Fold.it – the Protein Folding Game

Posted on June 22, 2008  Comments (7)

Foldit is a revolutionary new computer game enabling you to contribute to important scientific research. This is another awesome combination of technology, distributed problem solving, science education…

Essentially the game works by allowing the person to make some decisions then the computer runs through some processes to determine the result of those decisions. It seems the human insight of what might work provides an advantage to computers trying to calculate solutions on their own. Then the results are compared to the other individuals working on the same protein folding problem and the efforts are ranked.

This level of interaction is very cool. SETI@home, Rosetta@home and the like are useful tools to tap the computing resources of millions on the internet. But the use of human expertise really makes fold.it special. And you can’t help but learn by playing. In addition, if you are successful you can gain some scientific credit for your participation in new discoveries.

Related: Expert Foldit Protein Folder, JSnyderResearchers Launch Online Protein Folding GameNew Approach Builds Better Proteins Inside a ComputerPhun PhysicsProtein Knots

The site includes some excellent educational material on proteins and related material. What is a protein:

Proteins are the workhorses in every cell of every living thing. Your body is made up of trillions of cells, of all different kinds: muscle cells, brain cells, blood cells, and more. Inside those cells, proteins are allowing your body to do what it does: break down food to power your muscles, send signals through your brain that control the body, and transport nutrients through your blood. Proteins come in thousands of different varieties, but they all have a lot in common. For instance, they’re made of the same stuff: every protein consists of a long chain of joined-together amino acids.

structure specifies the function of the protein. For example, a protein that breaks down glucose so the cell can use the energy stored in the sugar will have a shape that recognizes the glucose and binds to it (like a lock and key) and chemically reactive amino acids that will react with the glucose and break it down to release the energy.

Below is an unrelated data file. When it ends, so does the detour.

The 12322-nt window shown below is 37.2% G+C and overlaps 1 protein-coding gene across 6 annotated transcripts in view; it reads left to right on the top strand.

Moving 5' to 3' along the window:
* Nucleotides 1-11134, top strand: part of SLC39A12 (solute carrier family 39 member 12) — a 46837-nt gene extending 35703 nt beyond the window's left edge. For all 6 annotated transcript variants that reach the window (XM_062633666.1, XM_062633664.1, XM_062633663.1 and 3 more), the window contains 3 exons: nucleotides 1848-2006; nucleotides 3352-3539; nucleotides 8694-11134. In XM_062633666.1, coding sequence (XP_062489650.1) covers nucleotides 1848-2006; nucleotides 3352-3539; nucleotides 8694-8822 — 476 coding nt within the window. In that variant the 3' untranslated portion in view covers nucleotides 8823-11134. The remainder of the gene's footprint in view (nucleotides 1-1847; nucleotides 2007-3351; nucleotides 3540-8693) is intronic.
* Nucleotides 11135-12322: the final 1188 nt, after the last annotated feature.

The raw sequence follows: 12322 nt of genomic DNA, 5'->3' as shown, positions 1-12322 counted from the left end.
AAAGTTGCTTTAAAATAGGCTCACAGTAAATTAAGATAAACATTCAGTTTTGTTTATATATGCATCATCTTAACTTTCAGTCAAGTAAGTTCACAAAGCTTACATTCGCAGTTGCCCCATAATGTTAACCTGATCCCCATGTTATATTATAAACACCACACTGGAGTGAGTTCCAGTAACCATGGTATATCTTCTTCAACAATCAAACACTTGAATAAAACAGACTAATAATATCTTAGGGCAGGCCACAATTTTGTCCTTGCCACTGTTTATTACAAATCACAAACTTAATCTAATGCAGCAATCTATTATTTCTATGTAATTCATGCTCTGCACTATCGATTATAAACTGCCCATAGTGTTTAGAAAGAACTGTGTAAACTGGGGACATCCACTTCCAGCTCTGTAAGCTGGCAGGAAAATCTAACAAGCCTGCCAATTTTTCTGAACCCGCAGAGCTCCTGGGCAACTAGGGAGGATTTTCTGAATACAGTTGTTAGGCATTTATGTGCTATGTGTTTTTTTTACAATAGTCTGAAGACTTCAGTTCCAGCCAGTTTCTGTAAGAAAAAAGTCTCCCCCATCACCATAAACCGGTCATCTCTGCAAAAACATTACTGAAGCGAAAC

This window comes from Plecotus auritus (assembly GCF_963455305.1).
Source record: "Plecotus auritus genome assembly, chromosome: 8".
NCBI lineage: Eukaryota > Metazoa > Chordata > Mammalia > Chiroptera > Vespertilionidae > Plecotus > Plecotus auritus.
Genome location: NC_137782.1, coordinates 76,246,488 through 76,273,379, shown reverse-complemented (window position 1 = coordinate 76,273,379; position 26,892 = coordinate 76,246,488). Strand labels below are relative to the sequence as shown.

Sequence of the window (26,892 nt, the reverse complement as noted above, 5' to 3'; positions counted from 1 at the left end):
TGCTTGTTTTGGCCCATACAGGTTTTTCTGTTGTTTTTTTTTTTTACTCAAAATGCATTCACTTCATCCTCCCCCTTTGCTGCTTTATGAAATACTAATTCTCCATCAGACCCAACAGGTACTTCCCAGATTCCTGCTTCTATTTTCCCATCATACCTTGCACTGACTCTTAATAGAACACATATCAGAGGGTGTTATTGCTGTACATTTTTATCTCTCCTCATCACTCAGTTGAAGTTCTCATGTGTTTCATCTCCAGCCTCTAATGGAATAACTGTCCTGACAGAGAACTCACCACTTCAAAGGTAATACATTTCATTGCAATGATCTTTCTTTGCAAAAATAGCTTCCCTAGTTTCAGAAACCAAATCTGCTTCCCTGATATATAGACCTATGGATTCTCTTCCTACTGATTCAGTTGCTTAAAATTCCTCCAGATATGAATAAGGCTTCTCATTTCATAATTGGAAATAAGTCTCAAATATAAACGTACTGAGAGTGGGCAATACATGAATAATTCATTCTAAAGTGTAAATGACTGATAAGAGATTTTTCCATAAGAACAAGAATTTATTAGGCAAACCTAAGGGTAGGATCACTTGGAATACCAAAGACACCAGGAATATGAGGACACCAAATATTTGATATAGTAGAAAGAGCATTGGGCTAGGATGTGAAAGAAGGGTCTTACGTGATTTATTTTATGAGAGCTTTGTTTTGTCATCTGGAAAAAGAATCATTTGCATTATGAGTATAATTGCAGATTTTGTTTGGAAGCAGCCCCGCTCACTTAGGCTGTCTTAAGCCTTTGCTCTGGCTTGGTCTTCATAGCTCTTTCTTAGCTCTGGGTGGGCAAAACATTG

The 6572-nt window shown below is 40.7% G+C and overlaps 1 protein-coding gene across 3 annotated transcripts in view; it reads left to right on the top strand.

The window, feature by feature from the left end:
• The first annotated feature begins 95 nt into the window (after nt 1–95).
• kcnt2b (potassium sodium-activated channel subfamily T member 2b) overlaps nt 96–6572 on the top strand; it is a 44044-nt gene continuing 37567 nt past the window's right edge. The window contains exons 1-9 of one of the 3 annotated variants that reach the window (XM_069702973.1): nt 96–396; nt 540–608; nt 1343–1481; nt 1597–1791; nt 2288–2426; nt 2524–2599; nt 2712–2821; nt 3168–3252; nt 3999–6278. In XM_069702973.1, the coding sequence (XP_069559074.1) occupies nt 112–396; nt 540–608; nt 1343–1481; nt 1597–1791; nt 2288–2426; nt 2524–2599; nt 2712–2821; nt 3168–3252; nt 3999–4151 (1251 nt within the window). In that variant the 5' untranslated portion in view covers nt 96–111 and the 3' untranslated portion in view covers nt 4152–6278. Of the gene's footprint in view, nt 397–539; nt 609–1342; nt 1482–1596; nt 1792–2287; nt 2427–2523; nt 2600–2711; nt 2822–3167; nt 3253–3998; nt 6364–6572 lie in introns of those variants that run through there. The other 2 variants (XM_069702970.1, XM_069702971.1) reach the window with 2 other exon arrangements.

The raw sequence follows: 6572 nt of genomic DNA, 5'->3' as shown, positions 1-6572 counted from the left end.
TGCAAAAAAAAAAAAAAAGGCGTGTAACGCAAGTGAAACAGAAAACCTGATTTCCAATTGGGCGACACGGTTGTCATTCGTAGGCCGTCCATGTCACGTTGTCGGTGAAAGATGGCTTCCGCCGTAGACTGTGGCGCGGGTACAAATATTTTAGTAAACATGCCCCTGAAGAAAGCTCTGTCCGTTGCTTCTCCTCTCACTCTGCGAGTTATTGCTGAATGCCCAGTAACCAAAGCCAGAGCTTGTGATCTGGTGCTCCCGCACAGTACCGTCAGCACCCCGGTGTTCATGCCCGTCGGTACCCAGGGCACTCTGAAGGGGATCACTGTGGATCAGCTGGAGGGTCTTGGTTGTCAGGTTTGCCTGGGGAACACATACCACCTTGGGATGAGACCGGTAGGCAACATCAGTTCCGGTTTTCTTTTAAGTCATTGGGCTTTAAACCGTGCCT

Proteins are involved in almost all of the processes going on inside your body: they break down food to power your muscles, send signals through your brain that control the body, and transport nutrients through your blood. Many proteins act as enzymes, meaning they catalyze (speed up) chemical reactions that wouldn’t take place otherwise. But other proteins power muscle contractions, or act as chemical messages inside the body, or hundreds of other things.


What are amino acids?

Amino acids are small molecules made up of atoms of carbon, oxygen, nitrogen, sulfur, and hydrogen. To make a protein, the amino acids are joined in an unbranched chain, like a line of people holding hands. Just as the line of people has their legs and feet “hanging” off the chain, each amino acid has a small group of atoms (called a sidechain) sticking off the main chain (backbone) that connects them all together. There are 20 different kinds of amino acids, which differ from one another based on what atoms are in their sidechains. These 20 amino acids fall into different groups based on their chemical properties: acidic or alkaline, hydrophilic (water-loving) or hydrophobic (greasy).